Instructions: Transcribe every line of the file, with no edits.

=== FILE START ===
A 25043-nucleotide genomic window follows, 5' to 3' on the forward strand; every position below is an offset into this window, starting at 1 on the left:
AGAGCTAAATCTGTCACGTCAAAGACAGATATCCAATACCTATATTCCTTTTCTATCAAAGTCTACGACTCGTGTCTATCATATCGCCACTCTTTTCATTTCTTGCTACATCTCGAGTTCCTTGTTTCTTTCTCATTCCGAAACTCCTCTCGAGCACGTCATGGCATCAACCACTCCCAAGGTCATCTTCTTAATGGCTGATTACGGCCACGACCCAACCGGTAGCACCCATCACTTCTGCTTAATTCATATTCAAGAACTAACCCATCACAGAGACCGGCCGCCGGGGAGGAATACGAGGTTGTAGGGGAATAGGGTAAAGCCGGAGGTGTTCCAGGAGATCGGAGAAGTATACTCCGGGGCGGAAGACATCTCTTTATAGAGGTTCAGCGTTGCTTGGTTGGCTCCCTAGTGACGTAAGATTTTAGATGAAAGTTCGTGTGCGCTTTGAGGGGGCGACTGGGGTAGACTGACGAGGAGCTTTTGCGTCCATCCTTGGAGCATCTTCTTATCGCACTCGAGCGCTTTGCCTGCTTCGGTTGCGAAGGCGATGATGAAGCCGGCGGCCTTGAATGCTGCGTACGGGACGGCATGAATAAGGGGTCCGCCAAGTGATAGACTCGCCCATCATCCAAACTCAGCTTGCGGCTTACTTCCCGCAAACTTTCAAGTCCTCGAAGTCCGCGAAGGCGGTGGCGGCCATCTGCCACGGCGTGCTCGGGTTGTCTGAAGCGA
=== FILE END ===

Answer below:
A 25043-nucleotide genomic window follows, 5' to 3' on the forward strand; every position below is an offset into this window, starting at 1 on the left:
AGAGCTAAATCTGTCACGTCAAAGACAGATATCCAATACCTATATTCCTTTTCTATCAAAGTCTACGACTCGTGTCTATCATATCGCCACTCTTTTCATTTCTTGCTACATCTCGAGTTCCTTGTTTCTTTCTCATTCCGAAACTCCTCTCGAGCACGTCATGGCATCAACCACTCCCAAGGTCATCTTCTTAATGGCTGATTACGGCCACGACCCAACCGGTAGCACCCATCACTTCTGCTTAATTCATATTCAAGAACTAACCCATCACAGAGACCGGCCGCCGGGGAGGAATACGAGGTTGTAGGGGAATAGGGTAAAGCCGGAGGTGTTCCAGGAGATCGGAGAAGTATACTCCGGGGCGGAAGACATCTCTTTATAGAGGTTCAGCGTTGCTTGGTTGGCTCCCTAGTGACGTAAGATTTTAGATGAAAGTTCGTGTGCGCTTTGAGGGGGCGACTGGGGTAGACTGACGAGGAGCTTTTGCGTCCATCCTTGGAGCATCTTCTTATCGCACTCGAGCGCTTTGCCTGCTTCGGTTGCGAAGGCGATGATGAAGCCGGCGGCCTTGAATGCTGCGTACGGGACGGCATGAATAAGGGGTCCGCCAAGTGATAGACTCGCCCATCATCCAAACTCAGCTTGCGGCTTACTTCCCGCAAACTTTCAAGTCCTCGAAGTCCGCGAAGGCGGTGGCGGCCATCTGCCACGGCGTGCTCGGGTTGTCTGAAGCGA